Figures from "Woyzeck on the Highveld," a 1992 production staged by William Kentridge with the Handspring Puppet Company, setting Büchner’s "Woyzeck" in a 1950s Johannesburg migrant worker milieu, are shown in close proximity to "Zeno Writing" (2002), a video by Kentridge which draws on Italo Svevo’s novel "Zeno’s Conscience" to explore the precise ways in which identities evolved in the run-up to the First World War.
"Fall Frum Grace, Miss Pipi’s Blue Tale" (2011), a shadow-puppet video by Kara Walker addressing racism, sexism and violence using cutout paper silhouettes, is juxtaposed with Ernst-Moritz Engert’s shadow figures for "Kasperl bei den Wilden" (1952) and a cutout silhouette for Lotte Reiniger’s animated film "The Adventures of Prince Achmed" (1923).
Harry Kramer’s "Mechanical Theater" (1957) and Paweł Althamer’s "Bródno People" (2002) are set midway between a futuristic spirit of new beginnings and an existential dystopia.
A life-size female wax figure from the 1930s, formerly displayed in a curiosity show, served to engage the visitors’ interest in anatomy and titillate their erotic imaginations. Herbert List’s surrealistic photographs of similar wax figures from the Prater fairground in Vienna seek comparable effects. This fascination with curiosities and monstrosities persists even to this day. Indeed, it can be seen in Ulrike Ottinger’s film "Prater," which transports its audience to one of the oldest amusement parks in the world.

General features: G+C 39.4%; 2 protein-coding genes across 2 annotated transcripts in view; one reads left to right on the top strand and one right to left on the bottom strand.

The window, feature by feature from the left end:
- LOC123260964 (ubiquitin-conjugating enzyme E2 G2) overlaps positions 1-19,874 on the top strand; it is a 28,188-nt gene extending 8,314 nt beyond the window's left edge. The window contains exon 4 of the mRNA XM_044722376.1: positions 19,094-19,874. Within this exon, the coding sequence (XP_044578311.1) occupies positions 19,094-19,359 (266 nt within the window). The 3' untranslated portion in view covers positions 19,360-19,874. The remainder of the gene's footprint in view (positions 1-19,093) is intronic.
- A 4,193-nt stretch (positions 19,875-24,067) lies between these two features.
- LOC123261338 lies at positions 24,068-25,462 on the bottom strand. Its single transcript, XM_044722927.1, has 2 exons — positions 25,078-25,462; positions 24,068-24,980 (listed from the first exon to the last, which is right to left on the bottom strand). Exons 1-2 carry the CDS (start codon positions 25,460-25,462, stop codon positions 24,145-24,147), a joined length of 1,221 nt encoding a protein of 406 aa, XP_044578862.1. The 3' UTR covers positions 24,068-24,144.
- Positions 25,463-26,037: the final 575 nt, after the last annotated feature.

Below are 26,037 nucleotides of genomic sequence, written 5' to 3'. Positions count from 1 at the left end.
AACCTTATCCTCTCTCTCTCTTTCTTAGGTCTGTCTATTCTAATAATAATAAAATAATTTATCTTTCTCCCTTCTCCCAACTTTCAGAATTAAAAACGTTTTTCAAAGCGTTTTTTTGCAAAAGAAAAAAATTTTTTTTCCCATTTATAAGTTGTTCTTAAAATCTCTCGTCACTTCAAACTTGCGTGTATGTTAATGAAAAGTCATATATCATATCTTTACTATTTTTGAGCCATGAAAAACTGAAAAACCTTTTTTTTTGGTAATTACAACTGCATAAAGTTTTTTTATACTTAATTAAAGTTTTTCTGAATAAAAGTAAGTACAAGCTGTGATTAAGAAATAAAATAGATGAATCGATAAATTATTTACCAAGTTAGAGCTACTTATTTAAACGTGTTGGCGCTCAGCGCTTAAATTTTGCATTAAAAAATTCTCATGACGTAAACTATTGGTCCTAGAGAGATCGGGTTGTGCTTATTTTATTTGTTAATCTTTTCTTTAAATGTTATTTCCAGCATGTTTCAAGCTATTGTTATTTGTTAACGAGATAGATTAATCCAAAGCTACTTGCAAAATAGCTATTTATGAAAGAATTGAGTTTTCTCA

Our interdisciplinary cooperation "(Not) A Doll’s House. Traditional Roles and Brand-New Images" takes a critical eye to the Münchner Stadtmuseum Puppet Theater / Fairground Attraction permanent exhibition as displayed from 1984 to 2022. For this purpose, we deconstructed the spatial design of the rooms and added new presentations to certain segments, thereby allowing for fresh interpretative possibilities and affording a glimpse behind the scenes into the Münchner Stadtmuseum’s past and future.
Our exhibition includes artworks by Joseph Albert, Diane Arbus, Nobuyoshi Araki, Roger Ballen, Ellen Gallagher, André Gelpke, Maria Luiko, Stefan Moses, Lotte Pritzel, Cindy Sherman, Laurie Simmons, August Sander, Thomas Schütte and many more.
Web App (Not) A Doll’s House
The Sammlung Goetz has developed a web-based application with self-guided audio tour for the “(Not) A Doll’s House. Traditional Roles and Brand-New Images” exhibition.
Bring your cell phone and earphones along, and enjoy your interactive visit to the show!
Scan the QR exhibition code and listen at your leisure to the Wi-Fi audio guide and explore this brand-new App.
Plan Your Visit
Tuesday – Sunday 10 am – 6 pm
Closed on Mondays
Every 2nd Wednesday of the month selected exhibitions at the Münchner Stadtmuseum are open until 8 pm.
Every 2nd Friday of the month the exhibition "Here Comes the Night. Club Culture in Munich" is open until 10 pm.
Filmmuseum München – Screenings
Tuesday – Thursday 7 pm
Friday – Saturday 6 pm and 9 pm
Sunday 5 pm
S/U-Bahn station: Marienplatz
U-Bahn station: Sendlinger Tor
Bus 52/62 stop: St.-Jakobs-Platz
Ticket reservation Phone +49-(0)89-233-24150